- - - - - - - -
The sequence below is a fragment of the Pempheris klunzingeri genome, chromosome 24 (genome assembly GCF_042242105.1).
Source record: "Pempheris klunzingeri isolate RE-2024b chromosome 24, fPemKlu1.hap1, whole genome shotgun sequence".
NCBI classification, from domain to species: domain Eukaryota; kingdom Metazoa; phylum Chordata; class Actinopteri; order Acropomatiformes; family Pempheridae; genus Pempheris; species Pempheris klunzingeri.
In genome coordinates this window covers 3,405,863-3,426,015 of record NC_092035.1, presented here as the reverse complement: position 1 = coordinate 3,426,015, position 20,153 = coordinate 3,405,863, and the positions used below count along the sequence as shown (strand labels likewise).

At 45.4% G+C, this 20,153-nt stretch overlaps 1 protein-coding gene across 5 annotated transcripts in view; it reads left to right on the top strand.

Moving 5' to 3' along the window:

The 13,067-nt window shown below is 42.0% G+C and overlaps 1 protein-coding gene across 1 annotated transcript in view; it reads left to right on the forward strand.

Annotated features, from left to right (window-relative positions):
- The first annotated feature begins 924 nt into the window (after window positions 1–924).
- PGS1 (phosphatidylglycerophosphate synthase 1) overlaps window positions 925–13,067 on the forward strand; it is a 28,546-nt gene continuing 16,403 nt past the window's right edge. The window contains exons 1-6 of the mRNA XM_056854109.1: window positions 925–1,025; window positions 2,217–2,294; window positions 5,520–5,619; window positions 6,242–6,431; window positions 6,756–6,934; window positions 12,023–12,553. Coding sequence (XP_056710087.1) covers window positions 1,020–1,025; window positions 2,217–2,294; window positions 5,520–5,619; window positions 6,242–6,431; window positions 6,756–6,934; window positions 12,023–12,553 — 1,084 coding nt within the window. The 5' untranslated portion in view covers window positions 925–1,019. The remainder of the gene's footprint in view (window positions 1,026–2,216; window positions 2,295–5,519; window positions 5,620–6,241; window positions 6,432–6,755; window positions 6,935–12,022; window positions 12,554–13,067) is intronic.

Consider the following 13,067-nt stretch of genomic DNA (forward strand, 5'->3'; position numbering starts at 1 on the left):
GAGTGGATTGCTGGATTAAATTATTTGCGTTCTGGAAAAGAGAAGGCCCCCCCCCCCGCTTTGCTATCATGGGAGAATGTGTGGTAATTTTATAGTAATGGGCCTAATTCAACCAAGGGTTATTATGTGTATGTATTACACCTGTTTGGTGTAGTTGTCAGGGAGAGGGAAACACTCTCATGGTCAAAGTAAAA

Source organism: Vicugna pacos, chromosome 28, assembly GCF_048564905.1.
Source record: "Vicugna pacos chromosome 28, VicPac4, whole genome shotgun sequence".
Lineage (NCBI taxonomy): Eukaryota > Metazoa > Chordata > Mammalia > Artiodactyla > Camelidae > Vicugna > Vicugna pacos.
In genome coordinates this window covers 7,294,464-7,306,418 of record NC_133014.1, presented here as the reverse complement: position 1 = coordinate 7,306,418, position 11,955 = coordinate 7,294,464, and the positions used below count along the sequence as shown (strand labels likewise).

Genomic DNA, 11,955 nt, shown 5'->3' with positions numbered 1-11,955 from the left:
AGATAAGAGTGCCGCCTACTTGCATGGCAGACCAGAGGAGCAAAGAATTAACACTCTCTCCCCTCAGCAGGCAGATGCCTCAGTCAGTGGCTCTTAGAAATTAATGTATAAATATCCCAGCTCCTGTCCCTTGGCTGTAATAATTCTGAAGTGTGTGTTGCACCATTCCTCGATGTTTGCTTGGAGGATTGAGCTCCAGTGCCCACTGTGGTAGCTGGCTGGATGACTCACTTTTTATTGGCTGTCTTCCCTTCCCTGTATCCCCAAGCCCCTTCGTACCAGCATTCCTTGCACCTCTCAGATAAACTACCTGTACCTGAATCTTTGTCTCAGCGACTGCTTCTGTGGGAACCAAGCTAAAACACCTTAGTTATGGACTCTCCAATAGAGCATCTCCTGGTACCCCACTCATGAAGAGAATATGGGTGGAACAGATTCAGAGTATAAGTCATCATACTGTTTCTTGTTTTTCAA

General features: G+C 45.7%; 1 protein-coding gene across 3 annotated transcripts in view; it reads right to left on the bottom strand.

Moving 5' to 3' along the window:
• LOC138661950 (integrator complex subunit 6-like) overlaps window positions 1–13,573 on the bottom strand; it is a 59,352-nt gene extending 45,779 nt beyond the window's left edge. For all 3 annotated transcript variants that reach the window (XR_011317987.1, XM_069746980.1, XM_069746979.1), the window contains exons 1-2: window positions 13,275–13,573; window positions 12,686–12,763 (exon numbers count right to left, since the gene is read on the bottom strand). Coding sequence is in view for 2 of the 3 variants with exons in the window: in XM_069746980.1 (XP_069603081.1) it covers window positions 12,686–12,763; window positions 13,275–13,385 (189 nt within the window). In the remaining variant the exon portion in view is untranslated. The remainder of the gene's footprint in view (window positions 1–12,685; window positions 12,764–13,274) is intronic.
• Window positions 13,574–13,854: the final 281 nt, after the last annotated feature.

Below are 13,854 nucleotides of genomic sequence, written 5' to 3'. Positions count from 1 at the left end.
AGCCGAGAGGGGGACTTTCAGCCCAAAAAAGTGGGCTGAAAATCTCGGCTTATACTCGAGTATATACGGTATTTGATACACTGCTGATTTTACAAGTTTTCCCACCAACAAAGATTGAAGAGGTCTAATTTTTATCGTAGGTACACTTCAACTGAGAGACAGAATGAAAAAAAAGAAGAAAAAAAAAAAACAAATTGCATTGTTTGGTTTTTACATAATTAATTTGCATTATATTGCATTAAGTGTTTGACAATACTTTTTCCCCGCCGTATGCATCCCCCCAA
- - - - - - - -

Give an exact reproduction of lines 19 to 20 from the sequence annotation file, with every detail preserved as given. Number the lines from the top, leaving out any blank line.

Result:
General features: G+C 45.7%; 1 protein-coding gene across 3 annotated transcripts in view; it reads right to left on the bottom strand.

Moving 5' to 3' along the window: